A syndrome characterized by the clinical triad of advanced chronic liver disease, pulmonary vascular dilatations, and reduced arterial oxygenation (HYPOXEMIA) in the absence of intrinsic cardiopulmonary disease. This syndrome is common in the patients with LIVER CIRRHOSIS or portal hypertension (HYPERTENSION, PORTAL).
A characteristic symptom complex.
Abnormal increase of resistance to blood flow within the hepatic PORTAL SYSTEM, frequently seen in LIVER CIRRHOSIS and conditions with obstruction of the PORTAL VEIN.
The largest bile duct. It is formed by the junction of the CYSTIC DUCT and the COMMON HEPATIC DUCT.
The transference of a part of or an entire liver from one human or animal to another.
Liver disease in which the normal microcirculation, the gross vascular anatomy, and the hepatic architecture have been variably destroyed and altered with fibrous septa surrounding regenerated or regenerating parenchymal nodules.
A METHYLXANTHINE derivative that inhibits phosphodiesterase and affects blood rheology. It improves blood flow by increasing erythrocyte and leukocyte flexibility. It also inhibits platelet aggregation. Pentoxifylline modulates immunologic activity by stimulating cytokine production.
Measurement of oxygen and carbon dioxide in the blood.
The passage of viable bacteria from the GASTROINTESTINAL TRACT to extra-intestinal sites, such as the mesenteric lymph node complex, liver, spleen, kidney, and blood. Factors that promote bacterial translocation include overgrowth with gram-negative enteric bacilli, impaired host immune defenses, and injury to the INTESTINAL MUCOSA resulting in increased intestinal permeability. Bacterial translocation from the lung to the circulation is also possible and sometimes accompanies MECHANICAL VENTILATION.
A gamma-emitting radionuclide imaging agent used for the diagnosis of diseases in many tissues, particularly in cardiovascular and cerebral circulation.
The circulation of the BLOOD through the LUNGS.
A type of surgical portasystemic shunt to reduce portal hypertension with associated complications of esophageal varices and ascites. It is performed percutaneously through the jugular vein and involves the creation of an intrahepatic shunt between the hepatic vein and portal vein. The channel is maintained by a metallic stent. The procedure can be performed in patients who have failed sclerotherapy and is an additional option to the surgical techniques of portocaval, mesocaval, and splenorenal shunts. It takes one to three hours to perform. (JAMA 1995;273(23):1824-30)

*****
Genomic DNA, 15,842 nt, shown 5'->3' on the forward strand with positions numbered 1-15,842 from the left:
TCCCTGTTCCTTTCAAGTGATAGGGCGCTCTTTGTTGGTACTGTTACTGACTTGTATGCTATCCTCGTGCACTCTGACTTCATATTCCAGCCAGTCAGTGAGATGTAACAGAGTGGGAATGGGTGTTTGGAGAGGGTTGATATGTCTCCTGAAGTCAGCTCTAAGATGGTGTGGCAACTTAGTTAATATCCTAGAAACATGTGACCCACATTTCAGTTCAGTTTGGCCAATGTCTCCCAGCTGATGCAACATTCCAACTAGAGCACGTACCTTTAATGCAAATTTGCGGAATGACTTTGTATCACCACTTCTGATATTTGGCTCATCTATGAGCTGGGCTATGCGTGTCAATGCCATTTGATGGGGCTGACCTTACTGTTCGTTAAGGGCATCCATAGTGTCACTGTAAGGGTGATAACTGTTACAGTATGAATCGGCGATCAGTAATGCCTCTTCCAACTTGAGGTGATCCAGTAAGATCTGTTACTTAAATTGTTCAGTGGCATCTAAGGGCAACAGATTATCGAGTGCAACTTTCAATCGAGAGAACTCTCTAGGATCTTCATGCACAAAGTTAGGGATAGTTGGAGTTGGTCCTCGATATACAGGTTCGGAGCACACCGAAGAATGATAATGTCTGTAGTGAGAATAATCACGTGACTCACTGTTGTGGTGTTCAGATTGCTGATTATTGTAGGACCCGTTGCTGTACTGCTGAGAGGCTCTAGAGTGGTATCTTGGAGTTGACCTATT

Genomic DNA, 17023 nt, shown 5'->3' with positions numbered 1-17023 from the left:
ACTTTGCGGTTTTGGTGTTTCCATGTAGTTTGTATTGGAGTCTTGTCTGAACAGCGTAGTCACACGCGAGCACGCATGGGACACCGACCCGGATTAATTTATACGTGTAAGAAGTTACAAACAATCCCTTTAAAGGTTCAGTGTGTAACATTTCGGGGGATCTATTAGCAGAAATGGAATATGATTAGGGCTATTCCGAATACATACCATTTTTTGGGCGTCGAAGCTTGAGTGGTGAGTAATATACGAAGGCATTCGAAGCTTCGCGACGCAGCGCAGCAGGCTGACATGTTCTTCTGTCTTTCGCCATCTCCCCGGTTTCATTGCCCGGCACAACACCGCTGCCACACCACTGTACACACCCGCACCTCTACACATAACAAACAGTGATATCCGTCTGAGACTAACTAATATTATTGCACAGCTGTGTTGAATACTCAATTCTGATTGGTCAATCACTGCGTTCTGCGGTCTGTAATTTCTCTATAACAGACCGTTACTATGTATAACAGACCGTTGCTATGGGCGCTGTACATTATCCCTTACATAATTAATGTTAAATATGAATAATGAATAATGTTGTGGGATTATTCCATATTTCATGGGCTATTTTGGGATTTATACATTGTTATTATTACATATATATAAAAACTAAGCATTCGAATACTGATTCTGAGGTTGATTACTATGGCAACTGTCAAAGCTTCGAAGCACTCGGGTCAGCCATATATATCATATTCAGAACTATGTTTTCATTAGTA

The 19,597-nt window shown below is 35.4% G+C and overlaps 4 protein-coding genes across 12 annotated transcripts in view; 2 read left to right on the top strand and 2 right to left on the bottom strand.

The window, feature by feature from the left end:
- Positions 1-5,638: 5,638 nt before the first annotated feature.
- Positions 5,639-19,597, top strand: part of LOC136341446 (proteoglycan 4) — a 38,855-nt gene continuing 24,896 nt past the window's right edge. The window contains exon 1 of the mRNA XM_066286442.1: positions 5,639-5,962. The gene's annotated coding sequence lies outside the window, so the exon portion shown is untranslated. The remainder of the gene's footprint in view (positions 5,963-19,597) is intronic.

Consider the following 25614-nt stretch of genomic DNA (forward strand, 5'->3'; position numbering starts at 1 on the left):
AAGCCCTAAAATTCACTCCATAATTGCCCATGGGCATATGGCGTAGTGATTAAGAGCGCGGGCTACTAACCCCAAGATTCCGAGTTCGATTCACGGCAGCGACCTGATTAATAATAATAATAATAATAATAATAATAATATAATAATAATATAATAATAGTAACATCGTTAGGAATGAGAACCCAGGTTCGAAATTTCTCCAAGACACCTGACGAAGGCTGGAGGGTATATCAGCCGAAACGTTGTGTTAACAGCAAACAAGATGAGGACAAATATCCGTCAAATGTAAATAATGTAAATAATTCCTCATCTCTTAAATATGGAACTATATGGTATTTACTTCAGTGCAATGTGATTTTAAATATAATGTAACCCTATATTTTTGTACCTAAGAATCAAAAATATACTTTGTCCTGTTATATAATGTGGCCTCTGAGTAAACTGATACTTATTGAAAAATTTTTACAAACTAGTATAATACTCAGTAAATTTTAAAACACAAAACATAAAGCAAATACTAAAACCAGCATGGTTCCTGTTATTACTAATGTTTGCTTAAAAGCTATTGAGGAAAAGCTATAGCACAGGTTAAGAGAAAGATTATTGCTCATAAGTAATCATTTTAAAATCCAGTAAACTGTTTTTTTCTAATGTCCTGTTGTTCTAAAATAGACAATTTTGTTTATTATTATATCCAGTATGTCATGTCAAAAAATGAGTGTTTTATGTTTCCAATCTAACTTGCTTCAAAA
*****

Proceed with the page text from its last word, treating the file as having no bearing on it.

Relatively complete absence of oxygen in one or more tissues.
Severe inability of the LIVER to perform its normal metabolic functions, as evidenced by severe JAUNDICE and abnormal serum levels of AMMONIA; BILIRUBIN; ALKALINE PHOSPHATASE; ASPARTATE AMINOTRANSFERASE; LACTATE DEHYDROGENASES; and albumin/globulin ratio. (Blakiston's Gould Medical Dictionary, 4th ed)
A condition characterized by the presence of ENDOTOXINS in the blood. On lysis, the outer cell wall of gram-negative bacteria enters the systemic circulation and initiates a pathophysiologic cascade of pro-inflammatory mediators.
Pathological processes involving any part of the LUNG.
Pathological processes of the LIVER.
Application of a ligature to tie a vessel or strangulate a part.
Blood tests that are used to evaluate how well a patient's liver is working and also to help diagnose liver conditions.
Either of the pair of organs occupying the cavity of the thorax that effect the aeration of the blood.
One of the Liliaceae used as a spice (SPICES) and traditional remedy. It contains alliin lyase and alliin, which is converted by alliin lyase to allicin, the pungent ingredient responsible for the aroma of fresh cut garlic.
A flavonol widely distributed in plants. It is an antioxidant, like many other phenolic heterocyclic compounds. Glycosylated forms include RUTIN and quercetrin.
Ultrasonic recording of the size, motion, and composition of the heart and surrounding tissues. The standard approach is transthoracic.
Ultrasonic recording of the size, motion, and composition of the heart and surrounding tissues using a transducer placed in the esophagus.
Echocardiography amplified by the addition of depth to the conventional two-dimensional ECHOCARDIOGRAPHY visualizing only the length and width of the heart. Three-dimensional ultrasound imaging was first described in 1961 but its application to echocardiography did not take place until 1974. (Mayo Clin Proc 1993;68:221-40)
Measurement of intracardiac blood flow using an M-mode and/or two-dimensional (2-D) echocardiogram while simultaneously recording the spectrum of the audible Doppler signal (e.g., velocity, direction, amplitude, intensity, timing) reflected from the moving column of red blood cells.
Substances used to allow enhanced visualization of tissues.
The ratio of alveolar ventilation to simultaneous alveolar capillary blood flow in any part of the lung. (Stedman, 25th ed)
A short thick vein formed by union of the superior mesenteric vein and the splenic vein.
A synthetic disaccharide used in the treatment of constipation and hepatic encephalopathy. It has also been used in the diagnosis of gastrointestinal disorders. (From Martindale, The Extra Pharmacopoeia, 30th ed, p887)
Dilated blood vessels in the ESOPHAGUS or GASTRIC FUNDUS that shunt blood from the portal circulation (PORTAL SYSTEM) to the systemic venous circulation. Often they are observed in individuals with portal hypertension (HYPERTENSION, PORTAL).
Transference of a tissue or organ from either an alive or deceased donor, within an individual, between individuals of the same species, or between individuals of different species.
Repair or renewal of hepatic tissue.